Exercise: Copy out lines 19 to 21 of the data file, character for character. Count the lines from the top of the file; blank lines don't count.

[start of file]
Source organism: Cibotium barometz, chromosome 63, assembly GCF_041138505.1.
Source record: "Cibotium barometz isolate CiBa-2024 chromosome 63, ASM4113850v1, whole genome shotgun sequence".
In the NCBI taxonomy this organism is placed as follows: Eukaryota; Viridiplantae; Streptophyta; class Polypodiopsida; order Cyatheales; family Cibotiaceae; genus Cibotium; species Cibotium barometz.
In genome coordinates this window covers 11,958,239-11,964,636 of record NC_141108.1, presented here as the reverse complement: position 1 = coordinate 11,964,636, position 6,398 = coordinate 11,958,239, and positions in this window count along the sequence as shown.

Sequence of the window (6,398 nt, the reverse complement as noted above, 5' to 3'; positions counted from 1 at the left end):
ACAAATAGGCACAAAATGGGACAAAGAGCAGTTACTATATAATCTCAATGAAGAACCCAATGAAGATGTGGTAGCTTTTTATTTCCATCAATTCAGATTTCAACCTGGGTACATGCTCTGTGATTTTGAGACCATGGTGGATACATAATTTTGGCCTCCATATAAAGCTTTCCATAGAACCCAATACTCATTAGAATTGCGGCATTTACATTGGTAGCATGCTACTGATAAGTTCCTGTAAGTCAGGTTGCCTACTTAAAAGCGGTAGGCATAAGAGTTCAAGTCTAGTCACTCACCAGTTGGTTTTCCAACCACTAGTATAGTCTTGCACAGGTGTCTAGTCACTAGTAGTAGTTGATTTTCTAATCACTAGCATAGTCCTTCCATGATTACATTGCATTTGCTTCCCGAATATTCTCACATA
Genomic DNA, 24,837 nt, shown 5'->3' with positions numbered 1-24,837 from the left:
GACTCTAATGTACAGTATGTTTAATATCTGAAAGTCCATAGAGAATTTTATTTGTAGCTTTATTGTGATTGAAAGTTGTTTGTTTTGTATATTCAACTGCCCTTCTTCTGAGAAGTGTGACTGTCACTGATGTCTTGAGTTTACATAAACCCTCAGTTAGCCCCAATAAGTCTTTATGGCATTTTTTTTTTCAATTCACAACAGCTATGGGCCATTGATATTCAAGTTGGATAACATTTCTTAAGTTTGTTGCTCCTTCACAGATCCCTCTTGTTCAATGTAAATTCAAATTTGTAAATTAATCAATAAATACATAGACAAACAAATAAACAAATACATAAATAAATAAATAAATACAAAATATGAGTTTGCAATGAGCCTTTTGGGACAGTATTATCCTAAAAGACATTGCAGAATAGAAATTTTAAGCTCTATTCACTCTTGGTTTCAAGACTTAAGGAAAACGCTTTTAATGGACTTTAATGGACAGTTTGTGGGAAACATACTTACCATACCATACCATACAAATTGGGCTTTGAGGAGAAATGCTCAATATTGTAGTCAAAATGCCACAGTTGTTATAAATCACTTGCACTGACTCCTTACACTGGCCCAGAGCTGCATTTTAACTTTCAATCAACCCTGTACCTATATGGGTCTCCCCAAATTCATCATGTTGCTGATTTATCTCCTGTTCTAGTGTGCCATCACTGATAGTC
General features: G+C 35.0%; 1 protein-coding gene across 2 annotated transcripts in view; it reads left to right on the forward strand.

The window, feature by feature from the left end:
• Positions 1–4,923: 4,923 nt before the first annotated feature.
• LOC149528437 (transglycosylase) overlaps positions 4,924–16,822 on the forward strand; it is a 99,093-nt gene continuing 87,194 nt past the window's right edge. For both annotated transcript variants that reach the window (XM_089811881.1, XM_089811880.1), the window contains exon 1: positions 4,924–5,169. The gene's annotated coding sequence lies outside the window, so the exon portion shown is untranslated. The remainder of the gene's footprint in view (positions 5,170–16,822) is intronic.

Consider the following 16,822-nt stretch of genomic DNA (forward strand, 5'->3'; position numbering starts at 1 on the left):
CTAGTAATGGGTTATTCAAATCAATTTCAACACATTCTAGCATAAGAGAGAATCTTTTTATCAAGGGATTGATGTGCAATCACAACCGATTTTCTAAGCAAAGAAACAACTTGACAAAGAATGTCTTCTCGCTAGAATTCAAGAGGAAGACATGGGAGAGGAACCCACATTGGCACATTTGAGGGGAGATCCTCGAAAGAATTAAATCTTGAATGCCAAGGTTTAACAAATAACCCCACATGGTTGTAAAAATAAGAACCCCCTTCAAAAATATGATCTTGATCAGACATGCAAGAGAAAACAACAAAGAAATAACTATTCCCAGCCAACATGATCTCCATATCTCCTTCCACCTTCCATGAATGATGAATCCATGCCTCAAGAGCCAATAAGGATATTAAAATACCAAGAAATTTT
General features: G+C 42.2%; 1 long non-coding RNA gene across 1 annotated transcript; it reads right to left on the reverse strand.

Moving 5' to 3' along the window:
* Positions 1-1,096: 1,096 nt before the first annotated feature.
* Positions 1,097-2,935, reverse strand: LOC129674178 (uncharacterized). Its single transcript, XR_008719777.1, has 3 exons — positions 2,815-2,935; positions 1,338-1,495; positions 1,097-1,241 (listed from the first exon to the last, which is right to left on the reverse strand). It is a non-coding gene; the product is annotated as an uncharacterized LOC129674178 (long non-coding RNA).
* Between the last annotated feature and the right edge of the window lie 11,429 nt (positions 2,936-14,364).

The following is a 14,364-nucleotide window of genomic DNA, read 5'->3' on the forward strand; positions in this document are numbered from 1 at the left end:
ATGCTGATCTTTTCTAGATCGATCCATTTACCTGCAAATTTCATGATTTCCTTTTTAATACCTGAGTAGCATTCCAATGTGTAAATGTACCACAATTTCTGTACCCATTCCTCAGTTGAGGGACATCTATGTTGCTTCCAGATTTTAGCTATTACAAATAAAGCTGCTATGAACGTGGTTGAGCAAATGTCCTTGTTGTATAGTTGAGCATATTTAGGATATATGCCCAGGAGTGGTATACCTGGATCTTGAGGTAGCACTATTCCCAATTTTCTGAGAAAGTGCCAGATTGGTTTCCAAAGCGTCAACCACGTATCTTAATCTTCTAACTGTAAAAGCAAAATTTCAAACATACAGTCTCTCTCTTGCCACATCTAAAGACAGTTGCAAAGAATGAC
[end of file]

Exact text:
* Between the last annotated feature and the right edge of the window lie 11,429 nt (positions 2,936-14,364).

The following is a 14,364-nucleotide window of genomic DNA, read 5'->3' on the forward strand; positions in this document are numbered from 1 at the left end:
ATGCTGATCTTTTCTAGATCGATCCATTTACCTGCAAATTTCATGATTTCCTTTTTAATACCTGAGTAGCATTCCAATGTGTAAATGTACCACAATTTCTGTACCCATTCCTCAGTTGAGGGACATCTATGTTGCTTCCAGATTTTAGCTATTACAAATAAAGCTGCTATGAACGTGGTTGAGCAAATGTCCTTGTTGTATAGTTGAGCATATTTAGGATATATGCCCAGGAGTGGTATACCTGGATCTTGAGGTAGCACTATTCCCAATTTTCTGAGAAAGTGCCAGATTGGTTTCCAAAGCGTCAACCACGTATCTTAATCTTCTAACTGTAAAAGCAAAATTTCAAACATACAGTCTCTCTCTTGCCACATCTAAAGACAGTTGCAAAGAATGAC